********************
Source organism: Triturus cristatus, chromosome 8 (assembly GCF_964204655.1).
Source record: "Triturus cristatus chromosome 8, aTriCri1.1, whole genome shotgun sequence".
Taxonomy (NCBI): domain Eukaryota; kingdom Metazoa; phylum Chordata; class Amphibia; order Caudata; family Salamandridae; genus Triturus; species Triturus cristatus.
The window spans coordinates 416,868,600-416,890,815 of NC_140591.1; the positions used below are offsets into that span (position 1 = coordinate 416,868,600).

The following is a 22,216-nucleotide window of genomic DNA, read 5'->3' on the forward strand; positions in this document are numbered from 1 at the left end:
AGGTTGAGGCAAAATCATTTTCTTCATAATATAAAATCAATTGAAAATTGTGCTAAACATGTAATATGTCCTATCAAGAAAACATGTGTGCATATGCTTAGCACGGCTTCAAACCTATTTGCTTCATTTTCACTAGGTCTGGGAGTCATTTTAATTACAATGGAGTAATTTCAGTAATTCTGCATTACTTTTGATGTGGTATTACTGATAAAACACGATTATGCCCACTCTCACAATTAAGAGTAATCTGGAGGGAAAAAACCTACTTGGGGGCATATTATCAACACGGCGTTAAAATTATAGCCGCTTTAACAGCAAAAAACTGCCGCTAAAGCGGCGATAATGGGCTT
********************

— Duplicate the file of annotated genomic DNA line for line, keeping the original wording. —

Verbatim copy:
Source organism: Triturus cristatus, chromosome 8 (assembly GCF_964204655.1).
Source record: "Triturus cristatus chromosome 8, aTriCri1.1, whole genome shotgun sequence".
Taxonomy (NCBI): domain Eukaryota; kingdom Metazoa; phylum Chordata; class Amphibia; order Caudata; family Salamandridae; genus Triturus; species Triturus cristatus.
The window spans coordinates 416,868,600-416,890,815 of NC_140591.1; the positions used below are offsets into that span (position 1 = coordinate 416,868,600).

The following is a 22,216-nucleotide window of genomic DNA, read 5'->3' on the forward strand; positions in this document are numbered from 1 at the left end:
AGGTTGAGGCAAAATCATTTTCTTCATAATATAAAATCAATTGAAAATTGTGCTAAACATGTAATATGTCCTATCAAGAAAACATGTGTGCATATGCTTAGCACGGCTTCAAACCTATTTGCTTCATTTTCACTAGGTCTGGGAGTCATTTTAATTACAATGGAGTAATTTCAGTAATTCTGCATTACTTTTGATGTGGTATTACTGATAAAACACGATTATGCCCACTCTCACAATTAAGAGTAATCTGGAGGGAAAAAACCTACTTGGGGGCATATTATCAACACGGCGTTAAAATTATAGCCGCTTTAACAGCAAAAAACTGCCGCTAAAGCGGCGATAATGGGCTT